the region.
To understand the vision of the public authorities, at the suggestion of the State of Bahia Secretary of Tourism, we participated
in the launch event of the 2017 calendar of touristic promotion of BAHIATURSA (Tourism promotion body for the State of Bahia),
in Ilhéus. The manager indicated that the public sector seeks the participation of all tourism stakeholders and is committed to in-
vest in the development of cacao tourism in the region of Ilhéus. However, he warned that the local entrepreneurs would also
need to invest in infrastructure and product development. We noted that there were no cacao farmers at the event, which
may demonstrate a lack of articulation in this cacao/chocolate tourism chain or a lack of trust in the government's promises.
But there was no participation of the farmers in this opportunity to debate.
To gain other public sector perspectives we also interviewed the Vice-Mayor of the city of Ilhéus. He observed that tourism on
cacao farms has emerged as an alternative for the economic survival of farms; he also indicated that there is a season of interna-
tional cruises that pass through Ilhéus, although it is difcult for the farms to deal with large numbers of tourists. One important
point that emerged from the Vice-Mayors discourse was his argument that the citizens of Ilhéus do not value the history of cacao
and the region, which can impact on the context of the development of tourism in the farms. Although he perceived this as a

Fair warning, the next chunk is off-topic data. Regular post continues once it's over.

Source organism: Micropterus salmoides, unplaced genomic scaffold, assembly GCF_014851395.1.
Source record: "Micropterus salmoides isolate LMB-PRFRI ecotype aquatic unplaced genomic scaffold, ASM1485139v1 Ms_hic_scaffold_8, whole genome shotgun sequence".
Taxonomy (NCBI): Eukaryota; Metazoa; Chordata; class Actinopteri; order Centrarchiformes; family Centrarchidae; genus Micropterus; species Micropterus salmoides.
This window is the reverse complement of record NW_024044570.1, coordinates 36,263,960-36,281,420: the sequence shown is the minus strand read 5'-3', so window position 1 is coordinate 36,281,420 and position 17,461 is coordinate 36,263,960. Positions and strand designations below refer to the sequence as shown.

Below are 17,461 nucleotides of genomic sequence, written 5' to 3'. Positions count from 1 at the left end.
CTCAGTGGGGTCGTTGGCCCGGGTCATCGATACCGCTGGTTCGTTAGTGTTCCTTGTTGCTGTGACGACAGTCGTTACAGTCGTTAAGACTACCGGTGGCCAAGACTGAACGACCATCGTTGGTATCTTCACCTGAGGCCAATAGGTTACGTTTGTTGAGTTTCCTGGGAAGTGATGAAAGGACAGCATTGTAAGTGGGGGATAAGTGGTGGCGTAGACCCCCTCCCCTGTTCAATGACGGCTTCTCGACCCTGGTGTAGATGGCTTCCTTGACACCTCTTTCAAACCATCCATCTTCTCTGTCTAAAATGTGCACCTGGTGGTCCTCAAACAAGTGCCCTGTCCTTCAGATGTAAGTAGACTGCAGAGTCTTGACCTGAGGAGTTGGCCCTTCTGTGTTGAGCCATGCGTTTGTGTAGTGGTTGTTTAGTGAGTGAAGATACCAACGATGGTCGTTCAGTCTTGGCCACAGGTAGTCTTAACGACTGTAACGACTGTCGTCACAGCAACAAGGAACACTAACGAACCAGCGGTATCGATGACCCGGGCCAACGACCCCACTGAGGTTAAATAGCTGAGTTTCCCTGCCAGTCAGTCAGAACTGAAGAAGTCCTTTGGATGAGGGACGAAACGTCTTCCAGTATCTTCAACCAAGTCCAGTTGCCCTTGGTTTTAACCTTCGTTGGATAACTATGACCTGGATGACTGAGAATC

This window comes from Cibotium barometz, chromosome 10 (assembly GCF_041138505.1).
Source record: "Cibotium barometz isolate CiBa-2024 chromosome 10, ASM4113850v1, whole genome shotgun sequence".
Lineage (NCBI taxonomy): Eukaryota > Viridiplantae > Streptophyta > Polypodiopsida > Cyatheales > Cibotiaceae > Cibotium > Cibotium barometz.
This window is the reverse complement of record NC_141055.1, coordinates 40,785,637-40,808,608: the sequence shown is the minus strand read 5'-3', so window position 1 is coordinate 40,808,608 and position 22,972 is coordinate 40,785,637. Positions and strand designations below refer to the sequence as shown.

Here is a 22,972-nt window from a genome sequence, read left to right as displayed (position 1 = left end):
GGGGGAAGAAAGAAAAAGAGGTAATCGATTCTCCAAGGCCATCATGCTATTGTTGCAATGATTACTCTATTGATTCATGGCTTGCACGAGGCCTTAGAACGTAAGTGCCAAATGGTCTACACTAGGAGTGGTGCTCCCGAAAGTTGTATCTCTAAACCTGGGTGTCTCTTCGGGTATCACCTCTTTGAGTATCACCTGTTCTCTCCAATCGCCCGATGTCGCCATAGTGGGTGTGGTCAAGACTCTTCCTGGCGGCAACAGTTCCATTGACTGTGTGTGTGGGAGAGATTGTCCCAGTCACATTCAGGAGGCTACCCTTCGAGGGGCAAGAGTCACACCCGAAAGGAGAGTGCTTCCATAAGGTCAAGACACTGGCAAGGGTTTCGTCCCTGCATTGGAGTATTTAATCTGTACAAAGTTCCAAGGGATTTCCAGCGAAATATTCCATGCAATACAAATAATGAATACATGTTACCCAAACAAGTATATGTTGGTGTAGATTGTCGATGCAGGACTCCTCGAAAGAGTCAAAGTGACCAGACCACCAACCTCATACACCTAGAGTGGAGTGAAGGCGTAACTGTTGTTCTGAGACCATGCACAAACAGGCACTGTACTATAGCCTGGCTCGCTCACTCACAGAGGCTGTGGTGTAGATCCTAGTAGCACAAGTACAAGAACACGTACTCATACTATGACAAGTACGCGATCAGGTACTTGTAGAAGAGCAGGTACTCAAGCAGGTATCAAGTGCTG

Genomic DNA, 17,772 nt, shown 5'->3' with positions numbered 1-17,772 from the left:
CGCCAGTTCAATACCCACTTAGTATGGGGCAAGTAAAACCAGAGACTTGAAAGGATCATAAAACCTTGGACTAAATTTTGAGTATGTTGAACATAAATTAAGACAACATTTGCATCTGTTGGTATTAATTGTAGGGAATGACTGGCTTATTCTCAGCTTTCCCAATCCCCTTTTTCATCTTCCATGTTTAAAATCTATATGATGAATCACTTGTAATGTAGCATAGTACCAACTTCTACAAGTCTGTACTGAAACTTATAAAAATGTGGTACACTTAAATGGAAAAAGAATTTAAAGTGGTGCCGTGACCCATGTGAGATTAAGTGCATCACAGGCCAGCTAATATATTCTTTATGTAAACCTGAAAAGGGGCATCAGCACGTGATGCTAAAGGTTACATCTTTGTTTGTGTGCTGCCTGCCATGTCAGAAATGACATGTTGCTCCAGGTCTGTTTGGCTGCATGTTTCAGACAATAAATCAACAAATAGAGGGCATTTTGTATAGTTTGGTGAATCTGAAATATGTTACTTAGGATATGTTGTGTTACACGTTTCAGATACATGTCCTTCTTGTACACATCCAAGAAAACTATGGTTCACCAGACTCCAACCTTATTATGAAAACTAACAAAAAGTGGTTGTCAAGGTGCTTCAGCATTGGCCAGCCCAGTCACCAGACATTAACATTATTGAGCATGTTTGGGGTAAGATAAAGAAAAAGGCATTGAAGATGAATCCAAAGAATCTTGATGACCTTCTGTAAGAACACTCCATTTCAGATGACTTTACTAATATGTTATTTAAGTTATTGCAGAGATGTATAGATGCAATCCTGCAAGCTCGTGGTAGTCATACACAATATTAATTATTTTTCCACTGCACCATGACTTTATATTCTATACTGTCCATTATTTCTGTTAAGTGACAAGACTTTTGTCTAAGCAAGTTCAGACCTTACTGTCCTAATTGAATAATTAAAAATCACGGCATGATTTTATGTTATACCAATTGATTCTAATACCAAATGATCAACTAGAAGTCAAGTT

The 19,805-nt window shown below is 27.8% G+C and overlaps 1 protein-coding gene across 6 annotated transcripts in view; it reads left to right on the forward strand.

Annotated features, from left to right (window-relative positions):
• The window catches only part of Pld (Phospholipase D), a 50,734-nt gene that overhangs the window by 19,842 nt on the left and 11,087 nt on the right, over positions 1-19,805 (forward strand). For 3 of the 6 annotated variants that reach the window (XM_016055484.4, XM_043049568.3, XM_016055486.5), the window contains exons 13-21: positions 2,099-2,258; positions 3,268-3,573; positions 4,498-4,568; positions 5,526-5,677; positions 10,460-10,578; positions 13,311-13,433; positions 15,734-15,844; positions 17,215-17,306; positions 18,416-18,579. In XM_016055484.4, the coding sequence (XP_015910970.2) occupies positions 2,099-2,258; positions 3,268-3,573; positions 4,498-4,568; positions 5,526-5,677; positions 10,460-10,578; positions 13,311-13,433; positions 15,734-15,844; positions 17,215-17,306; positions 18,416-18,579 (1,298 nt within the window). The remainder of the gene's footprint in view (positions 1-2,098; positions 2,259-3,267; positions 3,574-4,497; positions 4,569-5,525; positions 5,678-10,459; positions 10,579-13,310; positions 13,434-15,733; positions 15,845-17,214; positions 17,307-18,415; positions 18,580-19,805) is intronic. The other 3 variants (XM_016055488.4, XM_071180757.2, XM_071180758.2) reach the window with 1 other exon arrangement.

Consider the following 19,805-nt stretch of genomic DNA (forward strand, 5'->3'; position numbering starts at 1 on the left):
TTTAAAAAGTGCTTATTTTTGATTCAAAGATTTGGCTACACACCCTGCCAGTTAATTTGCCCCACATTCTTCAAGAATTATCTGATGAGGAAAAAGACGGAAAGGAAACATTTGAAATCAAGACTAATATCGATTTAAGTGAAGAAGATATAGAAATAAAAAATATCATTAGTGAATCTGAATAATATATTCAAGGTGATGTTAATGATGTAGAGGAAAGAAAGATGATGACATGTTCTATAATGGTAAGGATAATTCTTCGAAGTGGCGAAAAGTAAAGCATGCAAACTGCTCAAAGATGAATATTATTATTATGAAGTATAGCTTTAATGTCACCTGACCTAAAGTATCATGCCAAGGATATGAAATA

problem, he did not present any public policy solutions to improve the tourism in cacao areas.
The farms
The Blue farm is located on the Chocolate Road thematic route. The farm produces commodity cacao, and cacao processing is
conducted as part of the normal activities, not staged for tourists. The tour starts with the story of the farm and the personalities
linked to it; progressing along the old farm road to the cacao plantation. Here visitors can taste the fruit, see the processes of
planting and harvesting, and hear the history of the farm. At the end of the visit a cacao juice is served. This general sequence
is adapted depending on the interests and questions of tourists.
The Yellow farm was purchased by the current owners in the 1990s, who intended to reside in the house. The owners do not
nurture traditional memories of cacao because they have no ties to the culture of the region, and they do not want to be associ-
ated with the colonel culture. Historically, the owners of the farms were known as Colonels, in reference to the considerable po-
litical, economic and social power they exercised through labor exploitation and authoritarianism. Instead, the new owners shifted
from commodity production of cacao to making ne chocolate, which they saw as more attractive for tourists. The visit to the
house is guided by the owner, who talks about chocolate production in the region. The visit to the plantation is guided by a for-
mer resident of the farm, who explains about the cacao and the witch's broom, and leads a tasting of the freshly harvested cacao.
The visit passes the cacao fermentation and drying stations and nishes with a tasting of chocolates and cacao products prepared
by the owner, which are also sold as souvenirs.